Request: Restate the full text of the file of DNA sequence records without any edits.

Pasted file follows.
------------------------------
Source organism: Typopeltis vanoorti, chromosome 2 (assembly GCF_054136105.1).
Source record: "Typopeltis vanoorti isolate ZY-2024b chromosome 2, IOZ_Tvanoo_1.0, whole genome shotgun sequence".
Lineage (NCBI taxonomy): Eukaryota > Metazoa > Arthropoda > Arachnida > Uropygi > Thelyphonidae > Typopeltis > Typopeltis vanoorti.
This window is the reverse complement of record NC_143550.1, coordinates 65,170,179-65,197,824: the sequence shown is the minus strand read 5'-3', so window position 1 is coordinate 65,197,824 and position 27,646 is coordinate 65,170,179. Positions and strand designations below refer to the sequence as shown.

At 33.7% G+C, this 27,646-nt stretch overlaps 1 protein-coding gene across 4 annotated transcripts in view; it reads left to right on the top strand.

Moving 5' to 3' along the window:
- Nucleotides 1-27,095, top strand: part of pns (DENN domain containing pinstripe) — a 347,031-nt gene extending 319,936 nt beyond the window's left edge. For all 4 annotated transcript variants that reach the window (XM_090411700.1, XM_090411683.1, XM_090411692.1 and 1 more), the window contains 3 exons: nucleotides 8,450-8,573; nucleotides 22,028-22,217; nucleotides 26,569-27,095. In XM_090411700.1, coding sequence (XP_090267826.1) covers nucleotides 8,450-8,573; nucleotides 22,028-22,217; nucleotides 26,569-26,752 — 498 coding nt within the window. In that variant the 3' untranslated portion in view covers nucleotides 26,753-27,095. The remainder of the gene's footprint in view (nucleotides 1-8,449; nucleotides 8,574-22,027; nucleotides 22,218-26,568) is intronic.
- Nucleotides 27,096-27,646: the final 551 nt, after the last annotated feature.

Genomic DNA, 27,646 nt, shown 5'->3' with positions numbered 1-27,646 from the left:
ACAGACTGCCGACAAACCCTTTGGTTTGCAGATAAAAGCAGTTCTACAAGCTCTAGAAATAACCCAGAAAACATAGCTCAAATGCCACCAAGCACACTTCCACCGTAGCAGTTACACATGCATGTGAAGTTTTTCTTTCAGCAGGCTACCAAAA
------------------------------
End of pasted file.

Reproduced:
Source organism: Typopeltis vanoorti, chromosome 2 (assembly GCF_054136105.1).
Source record: "Typopeltis vanoorti isolate ZY-2024b chromosome 2, IOZ_Tvanoo_1.0, whole genome shotgun sequence".
Lineage (NCBI taxonomy): Eukaryota > Metazoa > Arthropoda > Arachnida > Uropygi > Thelyphonidae > Typopeltis > Typopeltis vanoorti.
This window is the reverse complement of record NC_143550.1, coordinates 65,170,179-65,197,824: the sequence shown is the minus strand read 5'-3', so window position 1 is coordinate 65,197,824 and position 27,646 is coordinate 65,170,179. Positions and strand designations below refer to the sequence as shown.

At 33.7% G+C, this 27,646-nt stretch overlaps 1 protein-coding gene across 4 annotated transcripts in view; it reads left to right on the top strand.

Moving 5' to 3' along the window:
- Nucleotides 1-27,095, top strand: part of pns (DENN domain containing pinstripe) — a 347,031-nt gene extending 319,936 nt beyond the window's left edge. For all 4 annotated transcript variants that reach the window (XM_090411700.1, XM_090411683.1, XM_090411692.1 and 1 more), the window contains 3 exons: nucleotides 8,450-8,573; nucleotides 22,028-22,217; nucleotides 26,569-27,095. In XM_090411700.1, coding sequence (XP_090267826.1) covers nucleotides 8,450-8,573; nucleotides 22,028-22,217; nucleotides 26,569-26,752 — 498 coding nt within the window. In that variant the 3' untranslated portion in view covers nucleotides 26,753-27,095. The remainder of the gene's footprint in view (nucleotides 1-8,449; nucleotides 8,574-22,027; nucleotides 22,218-26,568) is intronic.
- Nucleotides 27,096-27,646: the final 551 nt, after the last annotated feature.

Genomic DNA, 27,646 nt, shown 5'->3' with positions numbered 1-27,646 from the left:
ACAGACTGCCGACAAACCCTTTGGTTTGCAGATAAAAGCAGTTCTACAAGCTCTAGAAATAACCCAGAAAACATAGCTCAAATGCCACCAAGCACACTTCCACCGTAGCAGTTACACATGCATGTGAAGTTTTTCTTTCAGCAGGCTACCAAAA